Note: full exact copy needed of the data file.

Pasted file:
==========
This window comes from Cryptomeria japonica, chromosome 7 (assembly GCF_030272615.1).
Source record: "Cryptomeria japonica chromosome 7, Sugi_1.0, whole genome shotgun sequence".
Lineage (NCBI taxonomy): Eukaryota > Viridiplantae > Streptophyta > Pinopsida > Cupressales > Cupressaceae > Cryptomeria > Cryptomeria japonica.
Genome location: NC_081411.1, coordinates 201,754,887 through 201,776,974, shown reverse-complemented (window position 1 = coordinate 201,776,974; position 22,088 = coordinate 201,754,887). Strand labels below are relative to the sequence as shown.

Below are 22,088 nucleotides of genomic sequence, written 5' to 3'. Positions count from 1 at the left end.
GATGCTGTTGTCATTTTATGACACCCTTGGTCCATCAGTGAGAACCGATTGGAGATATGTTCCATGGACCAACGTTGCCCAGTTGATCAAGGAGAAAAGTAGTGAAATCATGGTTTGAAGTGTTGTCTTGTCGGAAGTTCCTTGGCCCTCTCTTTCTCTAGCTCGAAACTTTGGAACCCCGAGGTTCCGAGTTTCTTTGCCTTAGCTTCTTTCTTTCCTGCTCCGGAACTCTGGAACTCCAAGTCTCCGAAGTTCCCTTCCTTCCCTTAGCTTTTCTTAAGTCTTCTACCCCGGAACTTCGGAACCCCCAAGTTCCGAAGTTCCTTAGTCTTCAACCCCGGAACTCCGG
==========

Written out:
This window comes from Cryptomeria japonica, chromosome 7 (assembly GCF_030272615.1).
Source record: "Cryptomeria japonica chromosome 7, Sugi_1.0, whole genome shotgun sequence".
Lineage (NCBI taxonomy): Eukaryota > Viridiplantae > Streptophyta > Pinopsida > Cupressales > Cupressaceae > Cryptomeria > Cryptomeria japonica.
Genome location: NC_081411.1, coordinates 201,754,887 through 201,776,974, shown reverse-complemented (window position 1 = coordinate 201,776,974; position 22,088 = coordinate 201,754,887). Strand labels below are relative to the sequence as shown.

Below are 22,088 nucleotides of genomic sequence, written 5' to 3'. Positions count from 1 at the left end.
GATGCTGTTGTCATTTTATGACACCCTTGGTCCATCAGTGAGAACCGATTGGAGATATGTTCCATGGACCAACGTTGCCCAGTTGATCAAGGAGAAAAGTAGTGAAATCATGGTTTGAAGTGTTGTCTTGTCGGAAGTTCCTTGGCCCTCTCTTTCTCTAGCTCGAAACTTTGGAACCCCGAGGTTCCGAGTTTCTTTGCCTTAGCTTCTTTCTTTCCTGCTCCGGAACTCTGGAACTCCAAGTCTCCGAAGTTCCCTTCCTTCCCTTAGCTTTTCTTAAGTCTTCTACCCCGGAACTTCGGAACCCCCAAGTTCCGAAGTTCCTTAGTCTTCAACCCCGGAACTCCGG